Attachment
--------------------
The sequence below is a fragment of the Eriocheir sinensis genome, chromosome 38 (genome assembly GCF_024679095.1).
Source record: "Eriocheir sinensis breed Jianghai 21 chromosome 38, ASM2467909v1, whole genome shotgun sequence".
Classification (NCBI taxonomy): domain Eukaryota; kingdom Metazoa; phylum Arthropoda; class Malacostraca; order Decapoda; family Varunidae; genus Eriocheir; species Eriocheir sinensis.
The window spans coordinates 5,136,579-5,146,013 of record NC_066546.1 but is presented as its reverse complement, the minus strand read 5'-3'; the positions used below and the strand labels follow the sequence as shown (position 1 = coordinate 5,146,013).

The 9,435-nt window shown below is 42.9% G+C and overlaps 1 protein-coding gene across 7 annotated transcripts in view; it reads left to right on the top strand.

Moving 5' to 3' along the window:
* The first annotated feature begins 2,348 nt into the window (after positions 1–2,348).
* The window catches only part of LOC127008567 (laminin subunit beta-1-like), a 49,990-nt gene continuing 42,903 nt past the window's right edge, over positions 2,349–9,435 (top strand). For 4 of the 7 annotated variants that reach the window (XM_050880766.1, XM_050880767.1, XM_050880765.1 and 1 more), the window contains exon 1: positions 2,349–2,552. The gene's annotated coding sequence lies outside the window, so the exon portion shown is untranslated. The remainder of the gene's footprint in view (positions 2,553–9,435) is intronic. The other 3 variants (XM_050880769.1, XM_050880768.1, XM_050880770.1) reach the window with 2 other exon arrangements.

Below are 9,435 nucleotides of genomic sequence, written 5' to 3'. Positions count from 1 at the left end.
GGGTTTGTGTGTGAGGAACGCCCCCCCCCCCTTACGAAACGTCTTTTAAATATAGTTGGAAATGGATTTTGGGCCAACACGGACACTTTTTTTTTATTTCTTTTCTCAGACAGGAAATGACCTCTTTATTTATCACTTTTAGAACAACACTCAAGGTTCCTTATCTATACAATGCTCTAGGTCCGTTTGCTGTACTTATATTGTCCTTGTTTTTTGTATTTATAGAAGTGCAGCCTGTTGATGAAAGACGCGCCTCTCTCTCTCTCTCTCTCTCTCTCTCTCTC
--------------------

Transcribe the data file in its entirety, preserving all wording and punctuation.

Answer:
The sequence below is a fragment of the Eriocheir sinensis genome, chromosome 38 (genome assembly GCF_024679095.1).
Source record: "Eriocheir sinensis breed Jianghai 21 chromosome 38, ASM2467909v1, whole genome shotgun sequence".
Classification (NCBI taxonomy): domain Eukaryota; kingdom Metazoa; phylum Arthropoda; class Malacostraca; order Decapoda; family Varunidae; genus Eriocheir; species Eriocheir sinensis.
The window spans coordinates 5,136,579-5,146,013 of record NC_066546.1 but is presented as its reverse complement, the minus strand read 5'-3'; the positions used below and the strand labels follow the sequence as shown (position 1 = coordinate 5,146,013).

The 9,435-nt window shown below is 42.9% G+C and overlaps 1 protein-coding gene across 7 annotated transcripts in view; it reads left to right on the top strand.

Moving 5' to 3' along the window:
* The first annotated feature begins 2,348 nt into the window (after positions 1–2,348).
* The window catches only part of LOC127008567 (laminin subunit beta-1-like), a 49,990-nt gene continuing 42,903 nt past the window's right edge, over positions 2,349–9,435 (top strand). For 4 of the 7 annotated variants that reach the window (XM_050880766.1, XM_050880767.1, XM_050880765.1 and 1 more), the window contains exon 1: positions 2,349–2,552. The gene's annotated coding sequence lies outside the window, so the exon portion shown is untranslated. The remainder of the gene's footprint in view (positions 2,553–9,435) is intronic. The other 3 variants (XM_050880769.1, XM_050880768.1, XM_050880770.1) reach the window with 2 other exon arrangements.

Below are 9,435 nucleotides of genomic sequence, written 5' to 3'. Positions count from 1 at the left end.
GGGTTTGTGTGTGAGGAACGCCCCCCCCCCCTTACGAAACGTCTTTTAAATATAGTTGGAAATGGATTTTGGGCCAACACGGACACTTTTTTTTTATTTCTTTTCTCAGACAGGAAATGACCTCTTTATTTATCACTTTTAGAACAACACTCAAGGTTCCTTATCTATACAATGCTCTAGGTCCGTTTGCTGTACTTATATTGTCCTTGTTTTTTGTATTTATAGAAGTGCAGCCTGTTGATGAAAGACGCGCCTCTCTCTCTCTCTCTCTCTCTCTCTCTCTC